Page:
Do you ever experience teacher remorse when you think about how well you’ve gotten to know your students? Stop wishing you could turn back time. Instead, enhance your student-teacher relationships with these four ideas.


The school day is approximately 31 percent of a child’s day. Translated, that is seven and a half hours, 450 minutes, or 27,000 seconds. Multiply that by 180 days in a school year: approximately 1,350 hours, 81,000 minutes, or 4,860,000 seconds that an individual spends with his or her teacher each year. Pause a moment to multiply the numbers above by 20-plus (or the number of learners in your class).

Therefore, it seems teachers should know every student’s interests and personality traits like the back of their hand. But, more often than not, this is far from the reality — between attendance, classroom management, instruction, and so on, we’re struggling to find time to make personal connections with our students.

Understand the numbers above only reflect the academic time afforded to teachers, year after year. What’s lacking is the time it takes to build rapport and trust with our students.

As educators, we know there simply is not enough time in the day, week, month, or year to complete our notorious to-do lists. However, we also recognize that establishing positive relationships with learners is imperative.

So, how can we make better connections with our kids? Try one (or more) of these ideas:


1. Eat lunch with your students. We know your time is precious, so it may not be feasible every day, but dedicate one day a week to sit with your students at lunch. Or, invite them to eat with you. Allow the conversation to revolve around nonacademic topics, ask very few questions, but most importantly, do a lot of listening.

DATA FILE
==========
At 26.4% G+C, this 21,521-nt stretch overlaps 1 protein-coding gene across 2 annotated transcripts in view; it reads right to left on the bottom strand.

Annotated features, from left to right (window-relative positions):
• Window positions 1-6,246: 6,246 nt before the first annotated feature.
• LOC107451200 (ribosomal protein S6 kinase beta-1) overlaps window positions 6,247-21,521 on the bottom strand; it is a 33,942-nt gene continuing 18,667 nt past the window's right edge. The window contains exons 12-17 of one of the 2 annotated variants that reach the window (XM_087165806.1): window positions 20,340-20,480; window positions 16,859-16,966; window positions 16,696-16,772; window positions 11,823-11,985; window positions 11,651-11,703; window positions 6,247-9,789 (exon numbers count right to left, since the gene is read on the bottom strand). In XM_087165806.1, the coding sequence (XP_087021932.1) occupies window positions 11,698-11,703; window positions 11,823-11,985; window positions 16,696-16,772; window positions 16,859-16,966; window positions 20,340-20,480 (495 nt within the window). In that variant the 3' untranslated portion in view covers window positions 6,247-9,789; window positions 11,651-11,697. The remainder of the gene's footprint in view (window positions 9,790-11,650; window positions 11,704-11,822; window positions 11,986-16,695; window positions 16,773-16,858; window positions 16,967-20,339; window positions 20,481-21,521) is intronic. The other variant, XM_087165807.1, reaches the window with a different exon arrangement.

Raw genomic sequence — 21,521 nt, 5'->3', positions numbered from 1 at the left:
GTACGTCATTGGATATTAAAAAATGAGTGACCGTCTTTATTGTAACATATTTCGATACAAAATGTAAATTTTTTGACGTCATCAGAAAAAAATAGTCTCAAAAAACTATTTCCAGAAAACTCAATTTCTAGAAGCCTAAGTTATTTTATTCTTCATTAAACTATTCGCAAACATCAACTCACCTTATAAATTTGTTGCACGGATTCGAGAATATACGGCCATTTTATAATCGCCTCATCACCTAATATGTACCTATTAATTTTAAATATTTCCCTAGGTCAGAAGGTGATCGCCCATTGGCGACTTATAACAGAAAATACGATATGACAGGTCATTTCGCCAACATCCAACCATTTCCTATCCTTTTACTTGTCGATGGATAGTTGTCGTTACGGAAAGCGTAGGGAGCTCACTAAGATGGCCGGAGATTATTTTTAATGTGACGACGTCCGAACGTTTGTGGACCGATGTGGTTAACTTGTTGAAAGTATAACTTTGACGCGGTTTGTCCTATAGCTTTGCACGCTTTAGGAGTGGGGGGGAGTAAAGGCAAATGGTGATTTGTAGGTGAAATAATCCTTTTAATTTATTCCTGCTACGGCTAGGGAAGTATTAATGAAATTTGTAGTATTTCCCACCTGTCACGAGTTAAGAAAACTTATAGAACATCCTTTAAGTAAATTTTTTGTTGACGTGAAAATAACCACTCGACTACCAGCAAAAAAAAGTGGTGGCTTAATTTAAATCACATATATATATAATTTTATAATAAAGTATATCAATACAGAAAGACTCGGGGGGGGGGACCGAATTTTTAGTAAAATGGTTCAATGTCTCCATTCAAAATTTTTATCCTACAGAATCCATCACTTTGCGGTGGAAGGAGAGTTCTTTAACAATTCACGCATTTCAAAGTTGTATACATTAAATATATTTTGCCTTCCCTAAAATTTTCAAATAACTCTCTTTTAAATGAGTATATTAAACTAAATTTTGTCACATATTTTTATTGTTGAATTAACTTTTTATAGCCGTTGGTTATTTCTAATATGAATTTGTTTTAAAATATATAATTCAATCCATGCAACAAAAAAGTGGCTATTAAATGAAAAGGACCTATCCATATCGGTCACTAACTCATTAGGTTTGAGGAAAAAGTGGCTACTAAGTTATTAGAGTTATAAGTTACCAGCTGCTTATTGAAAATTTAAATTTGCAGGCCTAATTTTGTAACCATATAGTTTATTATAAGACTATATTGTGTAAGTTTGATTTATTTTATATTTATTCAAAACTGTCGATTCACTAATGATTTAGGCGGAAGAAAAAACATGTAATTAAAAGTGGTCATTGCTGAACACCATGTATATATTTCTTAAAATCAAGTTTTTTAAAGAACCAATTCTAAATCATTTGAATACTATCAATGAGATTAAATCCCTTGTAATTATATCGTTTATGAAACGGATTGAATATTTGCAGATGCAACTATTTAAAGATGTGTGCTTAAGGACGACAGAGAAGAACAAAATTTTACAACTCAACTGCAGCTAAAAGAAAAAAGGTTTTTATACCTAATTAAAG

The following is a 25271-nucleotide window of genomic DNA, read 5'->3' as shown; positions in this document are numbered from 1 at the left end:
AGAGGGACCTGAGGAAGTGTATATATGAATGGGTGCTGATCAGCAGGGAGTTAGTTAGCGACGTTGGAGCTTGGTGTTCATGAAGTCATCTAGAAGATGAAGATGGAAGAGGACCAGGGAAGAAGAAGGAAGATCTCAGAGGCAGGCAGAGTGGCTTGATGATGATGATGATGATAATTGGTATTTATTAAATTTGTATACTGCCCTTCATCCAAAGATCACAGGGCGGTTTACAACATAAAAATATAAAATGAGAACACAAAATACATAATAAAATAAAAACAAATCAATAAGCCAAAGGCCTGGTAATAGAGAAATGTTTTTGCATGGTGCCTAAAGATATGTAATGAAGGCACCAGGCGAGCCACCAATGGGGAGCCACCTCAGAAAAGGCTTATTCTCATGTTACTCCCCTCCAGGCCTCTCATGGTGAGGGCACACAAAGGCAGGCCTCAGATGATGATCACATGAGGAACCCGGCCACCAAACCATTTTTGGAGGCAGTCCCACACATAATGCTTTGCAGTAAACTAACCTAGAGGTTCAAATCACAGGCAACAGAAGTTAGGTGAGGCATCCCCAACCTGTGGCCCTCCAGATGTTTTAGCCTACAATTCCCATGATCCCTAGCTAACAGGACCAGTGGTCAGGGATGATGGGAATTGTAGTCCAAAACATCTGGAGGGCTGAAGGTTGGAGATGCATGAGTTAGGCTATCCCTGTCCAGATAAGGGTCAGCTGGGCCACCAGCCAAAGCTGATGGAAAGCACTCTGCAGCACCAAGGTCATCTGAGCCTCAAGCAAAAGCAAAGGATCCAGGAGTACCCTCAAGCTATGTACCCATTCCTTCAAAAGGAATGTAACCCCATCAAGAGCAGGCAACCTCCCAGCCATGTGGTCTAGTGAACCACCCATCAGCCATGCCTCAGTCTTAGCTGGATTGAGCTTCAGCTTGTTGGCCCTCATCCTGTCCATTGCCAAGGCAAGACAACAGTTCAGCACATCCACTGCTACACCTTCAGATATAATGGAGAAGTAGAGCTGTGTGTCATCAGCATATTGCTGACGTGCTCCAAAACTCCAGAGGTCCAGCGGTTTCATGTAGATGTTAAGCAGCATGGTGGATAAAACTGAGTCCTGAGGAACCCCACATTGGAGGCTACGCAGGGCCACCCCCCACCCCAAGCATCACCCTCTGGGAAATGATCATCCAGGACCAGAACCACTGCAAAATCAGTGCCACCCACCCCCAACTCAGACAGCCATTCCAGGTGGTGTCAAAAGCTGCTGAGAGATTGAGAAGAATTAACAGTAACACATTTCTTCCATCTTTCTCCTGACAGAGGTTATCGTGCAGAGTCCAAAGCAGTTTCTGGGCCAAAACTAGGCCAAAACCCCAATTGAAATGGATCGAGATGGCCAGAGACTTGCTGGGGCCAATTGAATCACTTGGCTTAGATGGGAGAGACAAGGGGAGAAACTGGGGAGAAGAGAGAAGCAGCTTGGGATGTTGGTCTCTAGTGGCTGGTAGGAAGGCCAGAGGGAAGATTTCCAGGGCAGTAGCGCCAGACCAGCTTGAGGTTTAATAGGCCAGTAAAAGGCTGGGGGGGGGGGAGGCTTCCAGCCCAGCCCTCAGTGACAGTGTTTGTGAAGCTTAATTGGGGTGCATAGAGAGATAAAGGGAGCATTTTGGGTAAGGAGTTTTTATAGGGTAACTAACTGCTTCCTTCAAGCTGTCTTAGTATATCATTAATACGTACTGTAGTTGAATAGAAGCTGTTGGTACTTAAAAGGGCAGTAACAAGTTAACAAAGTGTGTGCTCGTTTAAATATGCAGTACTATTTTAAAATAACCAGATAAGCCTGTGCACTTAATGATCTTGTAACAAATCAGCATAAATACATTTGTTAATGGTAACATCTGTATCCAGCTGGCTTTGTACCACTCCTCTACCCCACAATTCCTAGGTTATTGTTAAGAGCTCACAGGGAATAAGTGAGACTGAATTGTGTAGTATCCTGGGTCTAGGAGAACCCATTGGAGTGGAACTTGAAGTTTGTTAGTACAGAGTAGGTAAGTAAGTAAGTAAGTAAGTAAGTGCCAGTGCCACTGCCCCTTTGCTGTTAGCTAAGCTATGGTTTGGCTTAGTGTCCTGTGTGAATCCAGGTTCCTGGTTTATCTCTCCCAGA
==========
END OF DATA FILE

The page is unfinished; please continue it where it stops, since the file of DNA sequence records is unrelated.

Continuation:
2. Designate a daily helper to be your “expert assistant” for the day. The key here is to choose roles for individual students based on their skills and strengths, rotating the assistant every day. Creating the opportunity for leadership will give students a sense of responsibility to help their teacher and classmates.

3. Introduce personalized journaling. Give every student a journal. From the beginning, make it understood that this will be a safe space for both of you — the teacher and the student. Let the students choose the topics and allow them to ask you questions that they may not feel comfortable voicing in front of their classmates.

4. As a class, plan a humanitarian project. Dedicate a specific amount of time every week for collaborative work. Require each student to contribute his or her own research and ideas. Whether the goal is to conduct a canned-food drive, schedule a volunteer event, or plan a community wellness day, ensure everyone has an opportunity to be key player in the process.

Want to add your tips to the mix? We invite you to share (by commenting below) how, when, and where in the 4,860,000 seconds each year you make time to foster and empower positive relationships with your students.

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